“One of the design challenges that we had to work with was the design of the levels,” Millott said. “The levels are 3D and quite intricate with lots of different cover rolling terrain with hills, peaks and troughs.” Most strategy games use flat, plain levels with maybe one or two different heights. Millott points to StarCraft as an example but said that World of Tanks: Mercenaries has really complex terrain.
To get around this issue, the team spent a lot of time, looking at the art for the levels and carefully selected maps that would work in a top-down view. The maps chosen are generally more open and strategic maps, not those with tight sightlines and corridors.
Because Commander Mode pits nine AI-controlled tanks, led by a human commander against six player-controlled tanks, Millott told me that in a one on one face-off, the human-controlled tank should always win. However, because the idea is about tactics versus strategy, the single-players will be thinking only about that engagement and not the overall battle.
“You’re engaging this tank so that you’re distracting it while you send other tanks around to blanket or you’re going to suppress a line trying to bring other tangs in from other angles,” Millott explained. It’s these types of plays and strategies that really make Commander Mode stand-out.
“You’re trying to make sure you’re exposing weaknesses in tanks and exploiting them. And that’s the idea for the commander,” he said.
Anytime there’s an asymmetrical PvP experience, the word ‘balance’ gets brought up. In terms of balancing Commander Mode, Millott told me that it was a unique experience. Currently, when it’s six versus nine tanks, the win rate is 50/50 but it took lots of playtesting (and ongoing playtesting) to get it there.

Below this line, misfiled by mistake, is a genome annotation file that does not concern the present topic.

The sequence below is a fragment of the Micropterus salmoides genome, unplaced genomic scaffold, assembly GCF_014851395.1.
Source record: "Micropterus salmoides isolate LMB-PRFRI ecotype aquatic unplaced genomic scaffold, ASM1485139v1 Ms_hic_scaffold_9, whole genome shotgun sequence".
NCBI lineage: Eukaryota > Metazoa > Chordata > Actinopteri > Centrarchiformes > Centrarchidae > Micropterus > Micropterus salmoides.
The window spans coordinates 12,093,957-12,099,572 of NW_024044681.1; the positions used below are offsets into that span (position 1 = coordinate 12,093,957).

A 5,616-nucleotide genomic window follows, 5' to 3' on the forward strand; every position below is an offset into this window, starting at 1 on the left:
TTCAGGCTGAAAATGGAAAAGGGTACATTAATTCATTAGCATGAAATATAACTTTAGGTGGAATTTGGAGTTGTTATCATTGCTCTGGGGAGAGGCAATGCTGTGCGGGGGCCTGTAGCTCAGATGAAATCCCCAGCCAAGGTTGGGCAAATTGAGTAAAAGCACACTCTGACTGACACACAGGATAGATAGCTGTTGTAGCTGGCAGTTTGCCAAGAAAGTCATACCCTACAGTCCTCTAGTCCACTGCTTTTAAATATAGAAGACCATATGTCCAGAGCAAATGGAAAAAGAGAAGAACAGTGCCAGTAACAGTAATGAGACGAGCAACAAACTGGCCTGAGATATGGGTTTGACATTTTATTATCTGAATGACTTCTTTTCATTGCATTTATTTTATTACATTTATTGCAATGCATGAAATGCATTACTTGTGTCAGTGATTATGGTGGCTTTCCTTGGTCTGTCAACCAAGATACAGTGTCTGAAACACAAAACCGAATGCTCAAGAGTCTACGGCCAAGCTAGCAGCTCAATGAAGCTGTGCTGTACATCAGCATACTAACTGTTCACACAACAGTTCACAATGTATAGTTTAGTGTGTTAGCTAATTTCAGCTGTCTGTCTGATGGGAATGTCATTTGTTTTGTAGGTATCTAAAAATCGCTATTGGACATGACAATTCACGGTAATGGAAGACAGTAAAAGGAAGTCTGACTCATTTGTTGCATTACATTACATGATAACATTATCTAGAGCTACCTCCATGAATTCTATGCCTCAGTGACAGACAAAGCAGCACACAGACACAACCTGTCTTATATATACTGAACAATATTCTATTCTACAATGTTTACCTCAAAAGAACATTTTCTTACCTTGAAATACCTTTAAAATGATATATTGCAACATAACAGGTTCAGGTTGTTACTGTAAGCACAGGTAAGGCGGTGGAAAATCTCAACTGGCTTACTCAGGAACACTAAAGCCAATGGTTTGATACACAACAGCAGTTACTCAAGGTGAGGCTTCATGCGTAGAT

Sydney and Chicago both playtest Commander Mode and Mercenaries twice a week and while Chicago has some hardcore World of Tanks players, Sydney doesn’t have as many. This led to what Millott calls an “interesting dichotomy.”
We’ve [Sydney] worked with all the games and not one particular game in general and this led to on our side saying, ‘Hey, the commander’s really overpowered.’
Then we’d get feedback from Chicago on the other side saying, ‘The commander’s two weak.’
There’s one guy in Chicago who can almost solo an entire team just by exploiting every facet of the game. He’s in the top a hundred players or something like that.
Something that helped the commander gain some even footing with the tankers was suggested by the CEO; possessing your tanks. Kislyi gave the team feedback after one of the events and suggested that the commander have the ability to temporarily control one of their tanks. Millott said the mechanic was a “game-changer” for Commander Mode.
World of Tanks is massive in esports circles but according to Millott, Commander Mode is not something that will be moving into that arena. However, the RTS, commander view that the Sydney team developed is being considered as an additional way to view World of Tanks esports as it makes the match very watchable. Rather than view the game from one player’s perspective, the commander’s viewpoint gives viewers a great look at everything that’s happening at any given time.
World of Tanks: Mercenaries is certainly a success for Wargaming and it’s great to see the company have such confidence in a game to experiment with it. Commander Mode is a huge leap for the game to take but based on player numbers during events and the excitement the Commander Mode events generate, Wargaming Sydney has done an incredible job.
Commander Mode will return to World of Tanks: Mercenaries in November